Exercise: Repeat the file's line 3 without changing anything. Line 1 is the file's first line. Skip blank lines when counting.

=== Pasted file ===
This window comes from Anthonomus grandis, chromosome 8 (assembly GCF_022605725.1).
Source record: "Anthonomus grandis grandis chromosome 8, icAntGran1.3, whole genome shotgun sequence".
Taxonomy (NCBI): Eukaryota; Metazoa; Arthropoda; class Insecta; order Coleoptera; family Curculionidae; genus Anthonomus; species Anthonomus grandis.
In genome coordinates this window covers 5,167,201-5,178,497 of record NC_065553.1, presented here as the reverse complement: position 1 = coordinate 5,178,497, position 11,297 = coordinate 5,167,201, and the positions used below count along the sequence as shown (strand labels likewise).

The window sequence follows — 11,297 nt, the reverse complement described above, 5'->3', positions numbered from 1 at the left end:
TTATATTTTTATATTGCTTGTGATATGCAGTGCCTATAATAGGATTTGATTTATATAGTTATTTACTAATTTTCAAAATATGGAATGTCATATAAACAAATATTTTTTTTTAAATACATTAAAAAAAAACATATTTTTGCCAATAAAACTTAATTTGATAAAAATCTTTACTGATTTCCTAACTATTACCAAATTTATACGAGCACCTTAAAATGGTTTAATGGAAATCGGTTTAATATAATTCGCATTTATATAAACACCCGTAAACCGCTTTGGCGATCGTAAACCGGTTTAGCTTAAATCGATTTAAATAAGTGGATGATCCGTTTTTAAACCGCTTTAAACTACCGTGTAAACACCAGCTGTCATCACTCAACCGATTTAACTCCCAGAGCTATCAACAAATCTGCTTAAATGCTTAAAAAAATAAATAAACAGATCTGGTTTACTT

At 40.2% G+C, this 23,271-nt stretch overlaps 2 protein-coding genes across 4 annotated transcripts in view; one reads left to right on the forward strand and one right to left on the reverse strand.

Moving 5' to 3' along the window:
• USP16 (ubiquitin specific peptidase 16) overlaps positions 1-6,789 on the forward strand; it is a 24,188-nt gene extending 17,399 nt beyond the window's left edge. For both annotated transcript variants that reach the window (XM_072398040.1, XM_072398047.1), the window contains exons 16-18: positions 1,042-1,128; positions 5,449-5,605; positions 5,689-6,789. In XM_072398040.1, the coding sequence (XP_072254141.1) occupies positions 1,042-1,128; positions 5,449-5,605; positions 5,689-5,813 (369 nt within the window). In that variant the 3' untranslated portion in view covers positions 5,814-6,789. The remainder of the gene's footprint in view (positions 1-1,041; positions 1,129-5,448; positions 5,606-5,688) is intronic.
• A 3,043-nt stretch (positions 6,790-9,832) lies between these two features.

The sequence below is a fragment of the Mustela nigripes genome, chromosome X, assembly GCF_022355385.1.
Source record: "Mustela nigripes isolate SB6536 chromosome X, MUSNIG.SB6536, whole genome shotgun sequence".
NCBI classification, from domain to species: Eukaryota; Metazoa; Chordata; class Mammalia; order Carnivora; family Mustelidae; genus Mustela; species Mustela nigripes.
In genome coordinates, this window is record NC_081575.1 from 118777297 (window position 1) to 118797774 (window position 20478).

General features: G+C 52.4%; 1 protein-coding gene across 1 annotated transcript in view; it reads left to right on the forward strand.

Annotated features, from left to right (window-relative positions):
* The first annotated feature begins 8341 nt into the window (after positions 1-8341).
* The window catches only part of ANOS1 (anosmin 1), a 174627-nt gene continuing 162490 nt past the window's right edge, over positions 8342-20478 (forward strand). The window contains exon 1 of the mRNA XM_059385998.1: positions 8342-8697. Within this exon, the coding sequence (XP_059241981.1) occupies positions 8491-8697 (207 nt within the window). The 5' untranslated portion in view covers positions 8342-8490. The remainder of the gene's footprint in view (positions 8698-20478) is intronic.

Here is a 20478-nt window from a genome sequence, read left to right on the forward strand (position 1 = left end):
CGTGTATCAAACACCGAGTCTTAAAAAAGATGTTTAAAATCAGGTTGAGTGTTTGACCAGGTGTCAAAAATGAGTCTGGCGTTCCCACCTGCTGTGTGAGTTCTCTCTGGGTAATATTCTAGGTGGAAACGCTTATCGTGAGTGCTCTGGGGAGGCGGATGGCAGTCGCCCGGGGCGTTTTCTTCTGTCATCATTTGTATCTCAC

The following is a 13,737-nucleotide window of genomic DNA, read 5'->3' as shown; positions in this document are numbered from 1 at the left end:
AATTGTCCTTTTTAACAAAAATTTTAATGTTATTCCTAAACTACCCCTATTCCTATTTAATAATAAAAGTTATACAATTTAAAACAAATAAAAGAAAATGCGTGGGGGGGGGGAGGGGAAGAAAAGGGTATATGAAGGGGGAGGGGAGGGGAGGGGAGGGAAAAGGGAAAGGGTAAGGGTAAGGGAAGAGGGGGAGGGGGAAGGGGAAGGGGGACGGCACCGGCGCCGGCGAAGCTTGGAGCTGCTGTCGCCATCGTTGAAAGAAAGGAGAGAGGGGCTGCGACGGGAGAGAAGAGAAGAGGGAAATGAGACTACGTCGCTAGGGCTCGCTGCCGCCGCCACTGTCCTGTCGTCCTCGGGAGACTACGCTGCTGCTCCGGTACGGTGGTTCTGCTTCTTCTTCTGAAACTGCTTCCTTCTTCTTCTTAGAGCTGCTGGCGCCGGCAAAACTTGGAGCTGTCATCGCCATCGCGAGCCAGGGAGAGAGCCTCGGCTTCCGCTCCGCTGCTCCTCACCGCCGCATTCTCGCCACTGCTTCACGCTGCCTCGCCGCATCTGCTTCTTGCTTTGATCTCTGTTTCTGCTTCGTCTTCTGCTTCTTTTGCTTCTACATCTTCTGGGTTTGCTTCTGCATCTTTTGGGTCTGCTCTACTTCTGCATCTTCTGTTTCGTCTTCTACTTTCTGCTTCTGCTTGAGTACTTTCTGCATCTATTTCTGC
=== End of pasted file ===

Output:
Taxonomy (NCBI): Eukaryota; Metazoa; Arthropoda; class Insecta; order Coleoptera; family Curculionidae; genus Anthonomus; species Anthonomus grandis.